Property auctions: The route to your first home?
For those with the deposit – and the nerve – auctions can produce excellent prices. But tread carefully, warns Ginetta Vedrickas
Wednesday 29 April 2009
First-time buyers may be finding it hard to get on to the property ladder, but a trip to the auction rooms reveals that, for some first- timers, this can be one route to getting a home of their own.
While sales through private treaty have dropped dramatically since their peak in 2007, sales in the auction rooms are firmly on the rise. In 2000, auction sales represented just 1.28 per cent of all sales compared with 2.23 per cent by the third quarter of 2008, with numbers constantly increasing. Auction property company the Essential Information Group, EIG, revealed a 22 per cent rise in the number of lots coming to auction over the past year.
Recently, the Council of Mortgage Lenders said that repossessions were expected to rise from about 45,000 last year to around 75,000 this year – many of which will end up in the auction houses. Research by the EIG, for their monthly bulletin RAPID, a joint initiative with Allsop, found that the volume of new-build flats offered at auction rose to 628 in the last quarter of 2008 with London seeing the most marked increase.
Auction attendees are also increasing. Allsop, the largest residential auctioneer in the UK, announced that it had sold 91 per cent of its catalogue last month, with attendance at auctions also rising. Allsop's partner and auctioneer Gary Murphy says: "Prudent buyers with cash to invest are now facing real investment opportunities. For occupiers, and first-time buyers in particular, there is a great variety of property for improvement available at auctions," says Murphy adding that, while many vendors are still trying to sell at unrealistic prices, the auction rooms are where you find the true market level.
After years of being forced out of the market through a combination of rising prices and reluctant lenders, first-time buyers can hope to enjoy the benefits of buying at auction. Buying a home of your own inevitably requires nerves of steel as you battle your way through the mortgage maze, legal considerations and negotiating for your chosen home, but is buying at auction any less fraught? Compared with buying through the traditional route, the benefits are clear.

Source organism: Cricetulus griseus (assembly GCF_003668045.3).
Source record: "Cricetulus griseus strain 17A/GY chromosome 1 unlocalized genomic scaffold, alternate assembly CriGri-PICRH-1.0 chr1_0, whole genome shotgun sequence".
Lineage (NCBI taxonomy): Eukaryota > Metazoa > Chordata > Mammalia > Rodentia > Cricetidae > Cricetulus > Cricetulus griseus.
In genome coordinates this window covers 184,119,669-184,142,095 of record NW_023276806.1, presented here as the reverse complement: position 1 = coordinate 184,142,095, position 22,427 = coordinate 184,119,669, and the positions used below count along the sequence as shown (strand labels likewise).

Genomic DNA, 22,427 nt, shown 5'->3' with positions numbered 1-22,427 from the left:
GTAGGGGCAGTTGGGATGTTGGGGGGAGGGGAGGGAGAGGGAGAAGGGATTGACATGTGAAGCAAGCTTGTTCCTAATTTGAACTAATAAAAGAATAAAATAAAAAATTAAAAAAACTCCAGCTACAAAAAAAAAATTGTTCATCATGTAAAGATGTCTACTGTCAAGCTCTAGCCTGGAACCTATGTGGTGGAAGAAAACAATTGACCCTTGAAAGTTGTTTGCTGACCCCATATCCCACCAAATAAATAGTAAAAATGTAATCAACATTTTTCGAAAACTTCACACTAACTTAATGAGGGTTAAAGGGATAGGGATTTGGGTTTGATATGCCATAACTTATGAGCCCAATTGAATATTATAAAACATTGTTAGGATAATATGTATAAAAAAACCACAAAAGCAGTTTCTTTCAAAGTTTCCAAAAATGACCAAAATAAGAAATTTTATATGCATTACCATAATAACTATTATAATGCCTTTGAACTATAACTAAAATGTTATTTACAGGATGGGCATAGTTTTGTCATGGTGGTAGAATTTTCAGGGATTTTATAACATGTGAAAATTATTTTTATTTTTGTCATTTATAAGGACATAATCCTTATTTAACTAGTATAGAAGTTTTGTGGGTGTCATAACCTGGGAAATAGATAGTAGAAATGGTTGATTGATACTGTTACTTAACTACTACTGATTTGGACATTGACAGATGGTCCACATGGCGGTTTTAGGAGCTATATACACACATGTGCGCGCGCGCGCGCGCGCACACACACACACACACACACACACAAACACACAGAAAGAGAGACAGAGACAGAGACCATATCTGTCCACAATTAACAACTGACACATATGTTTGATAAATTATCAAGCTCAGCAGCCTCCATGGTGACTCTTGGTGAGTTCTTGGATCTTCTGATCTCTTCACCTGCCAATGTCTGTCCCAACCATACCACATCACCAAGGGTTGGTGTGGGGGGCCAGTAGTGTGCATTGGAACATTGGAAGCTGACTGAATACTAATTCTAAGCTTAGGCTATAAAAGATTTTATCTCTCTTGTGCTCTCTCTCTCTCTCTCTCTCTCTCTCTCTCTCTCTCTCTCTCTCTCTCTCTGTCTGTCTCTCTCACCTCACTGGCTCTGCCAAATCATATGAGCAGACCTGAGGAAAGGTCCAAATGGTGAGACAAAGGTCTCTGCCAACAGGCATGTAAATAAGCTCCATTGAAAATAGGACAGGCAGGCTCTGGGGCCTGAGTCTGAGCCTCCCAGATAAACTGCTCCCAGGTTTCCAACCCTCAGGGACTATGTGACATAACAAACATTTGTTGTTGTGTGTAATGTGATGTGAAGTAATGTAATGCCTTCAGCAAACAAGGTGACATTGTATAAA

Auctions delete the hefty administration costs usually involved with purchasing a property and often offer a cheaper asking price. They also offer a far speedier purchase time, with no complicated onward chains.
Yet, while the benefits are obvious, so too are the downsides. New build may increasingly feature in the catalogues but auction stock also includes properties with structural defects and legal problems. Crucially, buying at auction imposes tight deadlines, which for anyone reliant on a mortgage, may prove impossible to meet. Getting your mortgage offer before bidding is vital says Andrew Hagger of price comparison site Moneynet. "I can see why first-time buyers are attracted to buying at auction, a lower sales price means that they need a smaller deposit and mortgage, but they should never let their hearts rule their heads despite the fact that this may be the first time they've seen something they could afford in a long while."
Melanie Bien of Savills Private Finance advises first-timers to proceed with caution: "Your lender must be forewarned so that your application can proceed quickly, also a lender will only let you lend what the property is worth so don't get carried away and bid more than this as you will have to meet any shortfall in funding yourself."
Moneysupermarket.com's Louise Cuming adds that first-timers are inevitably competing with cash buyers so are at a disadvantage. "Lenders may be even more meticulous about lending on auction properties and may insist on all sorts of specialists' reports which take time," she says. She warns buyers not to get carried away: "Once the gavel goes down it's yours whether it has galloping dry rot or not."